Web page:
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How Archicad has shaped my Career


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Archicad has shaped my whole career in Architecture. Without it, I would suggest that I would not have had the same professional journey that I have had. I even question if I would have even made it into the profession, had I not found it.


I started my journey in 2001 in my second year of Architecture school. My tutor at the time sat me down and suggested that I need to find an alternative method to present my design concepts, as my hand drawing quality was poor. She said to me that if I didn’t find a different approach then I would not pass design. At the time a good friend of mine in the course worked for a major practice that used Archicad. They were on Archicad 6 at the time, so after work, we would meet up in his office and create our projects in Archicad. I taught myself how to use the software and found a new way to present my design projects at university which saved me from failing.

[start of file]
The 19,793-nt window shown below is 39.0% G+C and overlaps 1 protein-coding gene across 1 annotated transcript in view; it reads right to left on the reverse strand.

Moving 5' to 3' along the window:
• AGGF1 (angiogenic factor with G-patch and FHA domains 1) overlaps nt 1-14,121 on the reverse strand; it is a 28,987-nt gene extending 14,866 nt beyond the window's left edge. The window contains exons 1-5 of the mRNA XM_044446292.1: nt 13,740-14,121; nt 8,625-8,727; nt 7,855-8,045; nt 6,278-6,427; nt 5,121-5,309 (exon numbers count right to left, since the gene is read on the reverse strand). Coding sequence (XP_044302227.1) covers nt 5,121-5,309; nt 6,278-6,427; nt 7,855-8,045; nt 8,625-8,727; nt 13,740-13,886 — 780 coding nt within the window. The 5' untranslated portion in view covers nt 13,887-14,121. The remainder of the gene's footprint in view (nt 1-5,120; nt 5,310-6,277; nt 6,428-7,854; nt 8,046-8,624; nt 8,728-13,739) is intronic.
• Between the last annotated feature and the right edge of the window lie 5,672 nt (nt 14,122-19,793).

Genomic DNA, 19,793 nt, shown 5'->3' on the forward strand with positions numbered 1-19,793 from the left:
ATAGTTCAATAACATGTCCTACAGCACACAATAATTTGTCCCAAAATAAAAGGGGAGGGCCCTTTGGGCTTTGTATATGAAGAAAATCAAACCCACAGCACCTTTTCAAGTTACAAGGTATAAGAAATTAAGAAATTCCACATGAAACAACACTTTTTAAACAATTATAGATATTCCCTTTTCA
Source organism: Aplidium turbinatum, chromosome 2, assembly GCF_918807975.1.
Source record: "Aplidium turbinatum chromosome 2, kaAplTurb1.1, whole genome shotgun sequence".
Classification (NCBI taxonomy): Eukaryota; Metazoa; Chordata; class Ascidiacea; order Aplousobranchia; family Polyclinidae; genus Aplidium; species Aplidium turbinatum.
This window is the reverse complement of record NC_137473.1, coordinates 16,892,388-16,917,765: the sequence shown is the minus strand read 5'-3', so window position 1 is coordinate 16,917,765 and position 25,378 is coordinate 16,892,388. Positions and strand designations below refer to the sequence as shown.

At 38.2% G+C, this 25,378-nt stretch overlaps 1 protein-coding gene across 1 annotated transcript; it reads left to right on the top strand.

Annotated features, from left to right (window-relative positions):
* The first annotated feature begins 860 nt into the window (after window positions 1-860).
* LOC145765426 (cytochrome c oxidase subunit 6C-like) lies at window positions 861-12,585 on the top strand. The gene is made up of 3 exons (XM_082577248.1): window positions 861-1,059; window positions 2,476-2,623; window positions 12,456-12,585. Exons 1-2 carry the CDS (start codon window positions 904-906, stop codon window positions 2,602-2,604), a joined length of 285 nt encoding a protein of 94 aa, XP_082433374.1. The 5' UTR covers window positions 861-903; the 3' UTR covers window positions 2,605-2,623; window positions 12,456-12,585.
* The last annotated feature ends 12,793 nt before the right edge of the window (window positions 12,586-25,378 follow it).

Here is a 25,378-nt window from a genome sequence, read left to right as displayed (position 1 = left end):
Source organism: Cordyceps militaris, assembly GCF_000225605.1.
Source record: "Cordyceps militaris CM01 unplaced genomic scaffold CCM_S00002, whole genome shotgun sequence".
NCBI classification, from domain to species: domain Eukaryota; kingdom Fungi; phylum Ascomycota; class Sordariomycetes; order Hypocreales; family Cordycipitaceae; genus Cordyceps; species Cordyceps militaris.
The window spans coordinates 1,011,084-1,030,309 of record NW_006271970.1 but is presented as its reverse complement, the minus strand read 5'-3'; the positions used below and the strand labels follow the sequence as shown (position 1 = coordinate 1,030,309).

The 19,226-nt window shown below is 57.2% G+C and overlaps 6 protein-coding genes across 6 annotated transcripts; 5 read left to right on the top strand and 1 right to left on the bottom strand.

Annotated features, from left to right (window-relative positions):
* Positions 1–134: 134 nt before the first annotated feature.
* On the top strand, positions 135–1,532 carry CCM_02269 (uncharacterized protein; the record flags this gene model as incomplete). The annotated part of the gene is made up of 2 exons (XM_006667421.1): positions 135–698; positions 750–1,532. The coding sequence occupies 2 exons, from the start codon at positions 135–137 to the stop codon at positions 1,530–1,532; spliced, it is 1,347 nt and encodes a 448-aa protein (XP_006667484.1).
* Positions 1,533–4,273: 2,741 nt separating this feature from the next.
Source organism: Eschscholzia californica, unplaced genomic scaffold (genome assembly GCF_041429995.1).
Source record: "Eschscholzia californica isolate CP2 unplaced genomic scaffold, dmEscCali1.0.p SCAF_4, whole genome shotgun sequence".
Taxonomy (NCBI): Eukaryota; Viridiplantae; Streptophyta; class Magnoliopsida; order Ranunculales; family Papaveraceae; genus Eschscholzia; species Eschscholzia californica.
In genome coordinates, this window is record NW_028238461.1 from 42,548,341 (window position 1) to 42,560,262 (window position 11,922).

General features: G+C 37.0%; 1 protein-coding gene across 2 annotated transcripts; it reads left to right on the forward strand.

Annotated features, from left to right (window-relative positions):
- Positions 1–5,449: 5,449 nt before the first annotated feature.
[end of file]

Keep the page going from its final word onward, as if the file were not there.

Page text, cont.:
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At the end of 2002, I landed a student role at Fulton Trotter Architects. The practice used Autocad at the time, so I spent my first 18 months in the profession documenting projects in 2D. In 2004 Fulton Trotter transitioned over to Archicad, and because I was the most experienced in using Archicad in the office I was allowed to be one of the practice’s CAD managers. It was a great opportunity for me as a 5th-year Architecture student to be partially responsible for the processes that a practice of over 50 staff use in the delivery of their projects.